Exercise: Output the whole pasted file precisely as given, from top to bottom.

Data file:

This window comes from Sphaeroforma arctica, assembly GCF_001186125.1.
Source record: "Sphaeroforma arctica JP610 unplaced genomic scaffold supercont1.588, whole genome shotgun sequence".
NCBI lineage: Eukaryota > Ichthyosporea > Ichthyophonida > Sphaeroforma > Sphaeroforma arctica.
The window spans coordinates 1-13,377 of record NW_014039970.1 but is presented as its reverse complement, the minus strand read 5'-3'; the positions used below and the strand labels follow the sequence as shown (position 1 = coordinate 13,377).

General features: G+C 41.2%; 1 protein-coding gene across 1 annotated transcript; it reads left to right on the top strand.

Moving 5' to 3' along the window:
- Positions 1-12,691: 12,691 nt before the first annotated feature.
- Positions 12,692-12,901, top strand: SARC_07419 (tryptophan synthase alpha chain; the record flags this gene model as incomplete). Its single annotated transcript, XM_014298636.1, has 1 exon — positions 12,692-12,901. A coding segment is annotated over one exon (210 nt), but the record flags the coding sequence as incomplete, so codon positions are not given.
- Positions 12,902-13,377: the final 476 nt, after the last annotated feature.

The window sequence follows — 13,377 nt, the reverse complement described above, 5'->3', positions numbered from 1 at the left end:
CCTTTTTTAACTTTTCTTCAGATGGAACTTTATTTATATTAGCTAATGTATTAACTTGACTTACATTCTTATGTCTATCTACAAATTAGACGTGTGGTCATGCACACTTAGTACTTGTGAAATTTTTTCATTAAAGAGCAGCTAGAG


This window comes from Sphaeroforma arctica, assembly GCF_001186125.1.
Source record: "Sphaeroforma arctica JP610 unplaced genomic scaffold supercont1.588, whole genome shotgun sequence".
NCBI lineage: Eukaryota > Ichthyosporea > Ichthyophonida > Sphaeroforma > Sphaeroforma arctica.
The window spans coordinates 1-13,377 of record NW_014039970.1 but is presented as its reverse complement, the minus strand read 5'-3'; the positions used below and the strand labels follow the sequence as shown (position 1 = coordinate 13,377).

General features: G+C 41.2%; 1 protein-coding gene across 1 annotated transcript; it reads left to right on the top strand.

Moving 5' to 3' along the window:
- Positions 1-12,691: 12,691 nt before the first annotated feature.
- Positions 12,692-12,901, top strand: SARC_07419 (tryptophan synthase alpha chain; the record flags this gene model as incomplete). Its single annotated transcript, XM_014298636.1, has 1 exon — positions 12,692-12,901. A coding segment is annotated over one exon (210 nt), but the record flags the coding sequence as incomplete, so codon positions are not given.
- Positions 12,902-13,377: the final 476 nt, after the last annotated feature.

The window sequence follows — 13,377 nt, the reverse complement described above, 5'->3', positions numbered from 1 at the left end:
CCTTTTTTAACTTTTCTTCAGATGGAACTTTATTTATATTAGCTAATGTATTAACTTGACTTACATTCTTATGTCTATCTACAAATTAGACGTGTGGTCATGCACACTTAGTACTTGTGAAATTTTTTCATTAAAGAGCAGCTAGAG